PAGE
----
Dont bet on business for next burst of job growth
(Editor’s note: The Business Journal this week is taking the unprecedented liberty of replacing the editorial with Tom Fehsenfeld’s important comment, in which we find full agreement.)
My family and I are “job providers” (what used to be called “employers”) for over 200 people here in Michigan, and I have been wondering what it would take to get people like me hiring again. I have to admit that I am not overly burdened by regulations or filled with fear about “Obamacare,” so those cannot be the reasons my company is not hiring at a faster clip. The simple truth is, we hire and employ as many people as it takes to get the work done — no more, no less.
We are in the business of trucking fuel around Michigan, and demand for our services is not too bad. It has actually been picking up in the last few months, but we have not been doing much hiring. These days, you can get more work done with fewer workers. The trucks we use are bigger than they used to be, the computerized routing is more efficient, and at least a few of our efficiency initiatives have worked. We are becoming more productive day by day.
It appears that our company is the norm, not the exception. A few simple statistics tell the story. When President Bush took office in 2001, just after the bursting of the tech bubble, there were 114 million Americans in private employment. Although the economy grew slowly over the next few years, we American employers cut back continuously through 2003, dropping our work force to 111 million. It was a full five years before employment again reached 114 million.
Looking at the entire decade from 2000 to 2010, a period during which we went through 9/11, two wars, the bursting of the housing bubble and the financial meltdown, the gross domestic product of the United States actually grew 17 percent and corporate profits grew by 76 percent (both figures adjusted for inflation) — not a bad performance. And what happened to private employment during that time? While the U.S. was producing 17 percent more in goods and services in 2010 than in 2000, we “job providers” were doing it with 3 percent fewer workers than in 2000.
Even more recently, if you compared the records of 2010 with our last good economic year, 2007, you would find that GDP was down by just 1 percent, but we private employers had cut back 7 percent on jobs. Businesses have never been the true job creators in our society; consumers willing to spend are the job creators. There are many things we in business do well — delivering the goods, keeping costs down for customers, improving efficiency, producing profits — but we typically follow demand when adding workers.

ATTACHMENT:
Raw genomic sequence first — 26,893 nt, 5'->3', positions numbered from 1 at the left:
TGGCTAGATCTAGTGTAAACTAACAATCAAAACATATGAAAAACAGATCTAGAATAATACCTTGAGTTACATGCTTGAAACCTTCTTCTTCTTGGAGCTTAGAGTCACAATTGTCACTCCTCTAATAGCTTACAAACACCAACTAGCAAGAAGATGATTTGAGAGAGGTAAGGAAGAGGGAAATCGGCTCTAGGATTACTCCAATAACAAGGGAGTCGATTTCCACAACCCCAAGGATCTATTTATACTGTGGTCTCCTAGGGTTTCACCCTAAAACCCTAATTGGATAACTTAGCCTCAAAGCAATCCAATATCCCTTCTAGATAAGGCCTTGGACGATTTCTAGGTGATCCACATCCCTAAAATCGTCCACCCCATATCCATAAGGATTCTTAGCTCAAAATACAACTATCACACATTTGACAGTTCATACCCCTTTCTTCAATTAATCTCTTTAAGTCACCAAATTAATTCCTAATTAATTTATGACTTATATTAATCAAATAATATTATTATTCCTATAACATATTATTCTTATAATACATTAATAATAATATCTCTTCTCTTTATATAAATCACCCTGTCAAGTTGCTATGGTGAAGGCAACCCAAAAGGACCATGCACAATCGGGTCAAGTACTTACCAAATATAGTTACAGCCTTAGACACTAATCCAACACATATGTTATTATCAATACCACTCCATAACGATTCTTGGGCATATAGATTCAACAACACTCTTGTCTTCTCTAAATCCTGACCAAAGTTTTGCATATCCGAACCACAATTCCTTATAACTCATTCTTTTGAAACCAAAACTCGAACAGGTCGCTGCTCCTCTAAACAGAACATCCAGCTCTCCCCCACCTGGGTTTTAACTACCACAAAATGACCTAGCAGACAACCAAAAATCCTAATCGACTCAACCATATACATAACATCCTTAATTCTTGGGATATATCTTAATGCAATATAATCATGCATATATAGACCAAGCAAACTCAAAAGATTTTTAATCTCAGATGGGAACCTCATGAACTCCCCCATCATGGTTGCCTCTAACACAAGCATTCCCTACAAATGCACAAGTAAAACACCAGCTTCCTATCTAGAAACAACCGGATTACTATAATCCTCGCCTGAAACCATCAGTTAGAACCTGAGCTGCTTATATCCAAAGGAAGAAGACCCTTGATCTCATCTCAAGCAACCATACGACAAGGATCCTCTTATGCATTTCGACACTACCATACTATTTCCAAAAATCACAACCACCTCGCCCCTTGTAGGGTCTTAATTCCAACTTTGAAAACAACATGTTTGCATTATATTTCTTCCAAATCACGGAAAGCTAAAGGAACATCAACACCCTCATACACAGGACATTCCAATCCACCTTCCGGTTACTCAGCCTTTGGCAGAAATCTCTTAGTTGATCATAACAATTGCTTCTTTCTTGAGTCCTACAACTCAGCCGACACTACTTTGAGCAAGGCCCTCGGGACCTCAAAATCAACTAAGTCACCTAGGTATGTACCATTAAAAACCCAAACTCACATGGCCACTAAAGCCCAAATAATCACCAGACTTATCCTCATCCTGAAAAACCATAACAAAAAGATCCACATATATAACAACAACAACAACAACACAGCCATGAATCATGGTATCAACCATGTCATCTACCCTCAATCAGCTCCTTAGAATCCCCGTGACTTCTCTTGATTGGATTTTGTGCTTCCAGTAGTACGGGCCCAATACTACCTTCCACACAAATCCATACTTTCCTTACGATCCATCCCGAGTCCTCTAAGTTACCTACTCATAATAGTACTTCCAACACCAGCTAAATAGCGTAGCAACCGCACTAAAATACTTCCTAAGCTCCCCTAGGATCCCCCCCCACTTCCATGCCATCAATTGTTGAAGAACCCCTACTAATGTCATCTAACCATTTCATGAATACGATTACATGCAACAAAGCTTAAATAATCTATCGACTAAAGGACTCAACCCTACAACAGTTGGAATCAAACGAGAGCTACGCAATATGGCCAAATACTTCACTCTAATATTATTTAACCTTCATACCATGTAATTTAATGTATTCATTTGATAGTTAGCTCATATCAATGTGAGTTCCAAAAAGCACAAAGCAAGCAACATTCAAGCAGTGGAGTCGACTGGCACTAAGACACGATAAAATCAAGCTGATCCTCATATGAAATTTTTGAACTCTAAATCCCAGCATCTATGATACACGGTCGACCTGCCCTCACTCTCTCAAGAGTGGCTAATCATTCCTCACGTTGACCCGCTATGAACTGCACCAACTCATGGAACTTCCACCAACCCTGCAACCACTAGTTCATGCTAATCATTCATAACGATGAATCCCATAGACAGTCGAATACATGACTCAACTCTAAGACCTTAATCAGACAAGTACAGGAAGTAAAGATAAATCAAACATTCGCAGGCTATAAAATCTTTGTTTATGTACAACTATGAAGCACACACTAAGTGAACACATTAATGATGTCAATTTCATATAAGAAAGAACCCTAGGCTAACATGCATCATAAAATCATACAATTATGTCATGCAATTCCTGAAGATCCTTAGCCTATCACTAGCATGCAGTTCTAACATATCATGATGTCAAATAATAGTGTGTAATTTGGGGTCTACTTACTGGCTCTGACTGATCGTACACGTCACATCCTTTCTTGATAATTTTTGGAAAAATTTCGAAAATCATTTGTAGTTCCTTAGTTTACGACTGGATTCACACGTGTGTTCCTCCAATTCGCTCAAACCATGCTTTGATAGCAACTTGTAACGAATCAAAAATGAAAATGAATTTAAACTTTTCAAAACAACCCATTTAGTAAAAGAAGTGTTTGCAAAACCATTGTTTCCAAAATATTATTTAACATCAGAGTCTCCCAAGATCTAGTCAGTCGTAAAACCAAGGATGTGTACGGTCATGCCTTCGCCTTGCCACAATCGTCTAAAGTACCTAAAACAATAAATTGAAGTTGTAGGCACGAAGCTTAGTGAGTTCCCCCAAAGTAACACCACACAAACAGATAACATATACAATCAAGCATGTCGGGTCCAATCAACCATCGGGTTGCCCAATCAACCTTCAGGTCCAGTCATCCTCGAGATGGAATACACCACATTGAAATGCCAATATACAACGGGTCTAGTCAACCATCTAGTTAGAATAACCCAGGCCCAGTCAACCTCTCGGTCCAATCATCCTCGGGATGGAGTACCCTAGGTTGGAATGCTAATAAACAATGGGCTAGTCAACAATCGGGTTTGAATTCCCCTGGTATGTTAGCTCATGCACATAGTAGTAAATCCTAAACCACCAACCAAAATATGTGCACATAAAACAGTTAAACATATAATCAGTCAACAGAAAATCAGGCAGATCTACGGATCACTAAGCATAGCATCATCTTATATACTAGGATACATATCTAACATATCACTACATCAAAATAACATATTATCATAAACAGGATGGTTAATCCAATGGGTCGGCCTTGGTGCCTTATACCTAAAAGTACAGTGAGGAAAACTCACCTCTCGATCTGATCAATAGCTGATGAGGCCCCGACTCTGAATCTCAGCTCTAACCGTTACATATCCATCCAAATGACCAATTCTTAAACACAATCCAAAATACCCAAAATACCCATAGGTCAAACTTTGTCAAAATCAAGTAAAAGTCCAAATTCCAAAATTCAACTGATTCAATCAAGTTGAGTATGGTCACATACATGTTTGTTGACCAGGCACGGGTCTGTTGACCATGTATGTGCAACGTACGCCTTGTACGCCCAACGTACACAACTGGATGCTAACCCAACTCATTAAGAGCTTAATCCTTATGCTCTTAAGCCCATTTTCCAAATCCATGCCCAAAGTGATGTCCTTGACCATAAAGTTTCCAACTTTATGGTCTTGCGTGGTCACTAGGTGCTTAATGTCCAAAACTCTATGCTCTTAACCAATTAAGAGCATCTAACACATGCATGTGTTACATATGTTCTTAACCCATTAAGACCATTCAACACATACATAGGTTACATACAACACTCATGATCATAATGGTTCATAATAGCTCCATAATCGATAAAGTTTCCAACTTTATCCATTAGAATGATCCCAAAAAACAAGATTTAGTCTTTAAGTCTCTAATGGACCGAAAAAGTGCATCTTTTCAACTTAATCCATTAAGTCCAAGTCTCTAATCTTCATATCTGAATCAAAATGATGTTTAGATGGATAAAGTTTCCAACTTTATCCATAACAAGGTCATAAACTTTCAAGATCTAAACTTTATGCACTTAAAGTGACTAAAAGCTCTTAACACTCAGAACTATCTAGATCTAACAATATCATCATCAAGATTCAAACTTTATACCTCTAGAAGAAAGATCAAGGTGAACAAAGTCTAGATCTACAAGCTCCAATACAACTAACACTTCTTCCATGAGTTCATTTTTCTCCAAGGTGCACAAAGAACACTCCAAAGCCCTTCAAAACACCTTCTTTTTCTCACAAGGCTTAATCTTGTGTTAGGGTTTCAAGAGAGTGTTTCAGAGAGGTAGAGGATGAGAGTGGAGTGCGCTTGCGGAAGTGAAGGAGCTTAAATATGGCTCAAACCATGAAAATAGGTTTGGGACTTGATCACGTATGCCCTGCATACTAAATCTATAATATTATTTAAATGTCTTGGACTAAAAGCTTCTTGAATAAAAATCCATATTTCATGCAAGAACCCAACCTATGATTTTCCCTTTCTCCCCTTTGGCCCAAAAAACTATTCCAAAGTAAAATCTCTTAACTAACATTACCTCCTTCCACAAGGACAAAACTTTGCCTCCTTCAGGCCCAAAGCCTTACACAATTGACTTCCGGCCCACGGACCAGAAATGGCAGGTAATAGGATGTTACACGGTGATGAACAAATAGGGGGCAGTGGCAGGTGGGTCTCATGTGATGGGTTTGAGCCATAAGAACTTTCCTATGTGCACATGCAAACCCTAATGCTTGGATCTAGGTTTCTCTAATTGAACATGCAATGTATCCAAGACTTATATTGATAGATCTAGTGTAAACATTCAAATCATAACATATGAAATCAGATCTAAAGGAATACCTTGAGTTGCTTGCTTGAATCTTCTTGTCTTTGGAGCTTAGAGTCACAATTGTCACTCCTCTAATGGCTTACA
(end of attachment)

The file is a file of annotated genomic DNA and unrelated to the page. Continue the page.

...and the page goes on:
What does that mean for the future of our economy and for the millions of long-term unemployed workers who are losing hope in their future? What does it mean for Congress, the Obama Administration and the Federal Reserve? I believe it means that many have been putting their faith in the wrong institution. The record of the last 10 years shows that — even if the economy resumes its slow growth — the chances are slim that business will be creating millions of new jobs any time soon.
The idea of business as the job creator is an illusion held equally by Democrats who try to stimulate jobs through subsidies, by free market Republicans who hope to stimulate jobs by cutting red tape and keeping taxes low, and by the Federal Reserve with its low interest rates. We in business will gladly accept all the subsidies, deregulation, tax cuts and low-cost loans sent our way, but our competitive, investor-owned business system will be relentless in seeking efficiency. You cannot bet on business to create the type of robust job growth America needs.
I believe we need to start taking bolder demand-side steps to create jobs for America. Passing President Obama’s jobs bill would be a good short-term start, but for the long term we need a broader discussion about the kind of America we want to build in the next decade, the work that needs to be done, how we can connect people who want to work with employment, and how to finance it. This will require a great deal of thought about the type of organizations, worker training, demand stimulus, tax policies and institutional support that will directly result in job growth.
Today, I believe, no one knows the answer of how to create millions of new American jobs in our globalized, efficiency-driven economy. Giving up the illusion that business is the answer may be the first step on the path to figuring it out.
Tom Fehsenfeld is president of Crystal Flash Energy.